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Surprising Science

Scientists have created a carbon-trapping mineral in a lab

It’s still only in the lab at this stage, and then there’s the problem of where, exactly, to store the carbon-impregnated magnesite.
Natural magnesite crystal (4 microns wide). Credit: Ian Power

The precise formation of the mineral magnesite is MgCO3, which is one part magnesium, one part carbon, and three parts oxygen.


Put together, it forms a mineral that can actually trap carbon molecules—potentially, a humanity-saving discovery.



Natural magnesite crystal (4 microns wide). Credit: Ian Power

There are two major problems so far with it: 

1) It takes a metric ton of the stuff to remove a half-ton of carbon from the atmosphere. This will likely create a situation where the mineral works as intended, but storing those tons of magnesite will become a bigger problem. 

2) It takes hundreds of thousands of years for the mineral to form naturally, through a process known as hydrothermal metamorphism, where water at high temperatures, combined with pressure, changes magnesium-rich rocks such as peridotite into magnesite.

What these scientists have at least initially solved is the second problem. They have found a much faster way to create magnesite. To do so, they used polystyrene microspheres, which are used in many disciplines of science and are widely available, to cause magnesite crystallization within 72 days—exponentially faster, in other words. A bonus is that it happens at room temperature, which means it doesn’t take energy to create it.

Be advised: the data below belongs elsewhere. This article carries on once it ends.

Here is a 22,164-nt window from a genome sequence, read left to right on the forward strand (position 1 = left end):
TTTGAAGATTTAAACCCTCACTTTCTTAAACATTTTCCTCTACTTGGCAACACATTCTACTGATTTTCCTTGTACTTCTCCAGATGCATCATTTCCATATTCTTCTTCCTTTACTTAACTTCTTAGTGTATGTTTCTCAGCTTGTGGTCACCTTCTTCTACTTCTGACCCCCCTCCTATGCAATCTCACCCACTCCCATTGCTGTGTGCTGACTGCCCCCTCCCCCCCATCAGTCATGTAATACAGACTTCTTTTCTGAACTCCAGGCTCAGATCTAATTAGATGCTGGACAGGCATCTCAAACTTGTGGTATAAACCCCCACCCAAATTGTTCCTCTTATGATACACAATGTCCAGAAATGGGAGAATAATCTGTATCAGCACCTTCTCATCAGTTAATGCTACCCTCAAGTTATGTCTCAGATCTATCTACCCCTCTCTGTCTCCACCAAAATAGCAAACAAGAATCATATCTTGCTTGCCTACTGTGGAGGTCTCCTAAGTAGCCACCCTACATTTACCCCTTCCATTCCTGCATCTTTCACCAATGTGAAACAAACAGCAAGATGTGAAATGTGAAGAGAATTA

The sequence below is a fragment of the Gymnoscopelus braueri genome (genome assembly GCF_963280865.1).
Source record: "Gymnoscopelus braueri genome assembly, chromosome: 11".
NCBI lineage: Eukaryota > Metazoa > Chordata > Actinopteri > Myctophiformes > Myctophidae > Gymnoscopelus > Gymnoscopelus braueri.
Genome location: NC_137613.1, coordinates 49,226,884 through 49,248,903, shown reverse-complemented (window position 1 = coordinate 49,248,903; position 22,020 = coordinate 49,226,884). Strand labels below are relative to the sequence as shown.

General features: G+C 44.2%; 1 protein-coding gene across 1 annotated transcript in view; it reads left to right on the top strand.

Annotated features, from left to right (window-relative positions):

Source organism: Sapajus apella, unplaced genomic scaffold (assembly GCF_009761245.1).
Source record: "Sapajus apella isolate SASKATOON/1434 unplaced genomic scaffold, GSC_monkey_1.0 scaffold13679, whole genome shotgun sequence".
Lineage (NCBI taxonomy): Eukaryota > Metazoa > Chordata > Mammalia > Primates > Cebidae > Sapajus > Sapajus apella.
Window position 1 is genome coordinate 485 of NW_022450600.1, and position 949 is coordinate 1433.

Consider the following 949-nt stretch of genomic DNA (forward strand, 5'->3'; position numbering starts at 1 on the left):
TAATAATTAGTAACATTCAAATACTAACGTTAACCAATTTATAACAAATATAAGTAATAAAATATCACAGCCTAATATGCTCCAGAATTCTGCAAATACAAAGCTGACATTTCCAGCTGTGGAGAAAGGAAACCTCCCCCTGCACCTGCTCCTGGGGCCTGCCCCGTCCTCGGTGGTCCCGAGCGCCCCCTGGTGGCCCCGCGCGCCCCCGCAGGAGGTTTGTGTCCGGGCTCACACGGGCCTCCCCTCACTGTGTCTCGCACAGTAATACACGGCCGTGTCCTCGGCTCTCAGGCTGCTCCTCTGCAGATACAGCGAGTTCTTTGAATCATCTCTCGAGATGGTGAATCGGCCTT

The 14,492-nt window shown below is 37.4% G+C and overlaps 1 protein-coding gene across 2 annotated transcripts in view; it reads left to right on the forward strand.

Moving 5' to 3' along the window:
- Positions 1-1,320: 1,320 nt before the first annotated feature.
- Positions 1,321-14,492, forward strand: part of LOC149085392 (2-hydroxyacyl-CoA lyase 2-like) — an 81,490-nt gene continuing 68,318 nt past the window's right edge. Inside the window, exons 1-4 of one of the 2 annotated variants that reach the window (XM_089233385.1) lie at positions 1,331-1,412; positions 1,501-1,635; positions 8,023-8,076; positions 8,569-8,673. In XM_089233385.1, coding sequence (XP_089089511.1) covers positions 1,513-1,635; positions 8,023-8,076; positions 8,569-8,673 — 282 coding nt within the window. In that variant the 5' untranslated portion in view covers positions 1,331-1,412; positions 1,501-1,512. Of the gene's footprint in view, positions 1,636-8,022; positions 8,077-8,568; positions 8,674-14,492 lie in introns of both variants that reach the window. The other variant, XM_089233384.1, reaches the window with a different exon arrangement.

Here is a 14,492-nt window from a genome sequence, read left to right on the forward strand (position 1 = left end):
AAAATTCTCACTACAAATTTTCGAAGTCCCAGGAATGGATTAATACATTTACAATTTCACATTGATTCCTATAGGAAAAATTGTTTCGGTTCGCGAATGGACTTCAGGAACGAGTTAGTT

“Our work shows two things. Firstly, we have explained how and how fast magnesite forms naturally. This is a process which takes hundreds to thousands of years in nature at Earth’s surface. The second thing we have done is to demonstrate a pathway which speeds this process up dramatically,” said Professor Ian Power of Trent University, Ontario, CA, study lead. 



Magnesite sediments in a playa (desert basin) in British Columbia, Canada. Credit: Ian Power

Since humans add 40 billion tons of extra carbon dioxide to the atmosphere every year, doing the quick math tells us: It will take 20 billion tons of magnesite, per year, to trap all of that. 

At least, it’s a start. 

More from Professor Power: ”For now, we recognize that this is an experimental process, and will need to be scaled up before we can be sure that magnesite can be used in carbon sequestration. This depends on several variables, including the price of carbon and the refinement of the sequestration technology, but we now know that the science makes it do-able.”












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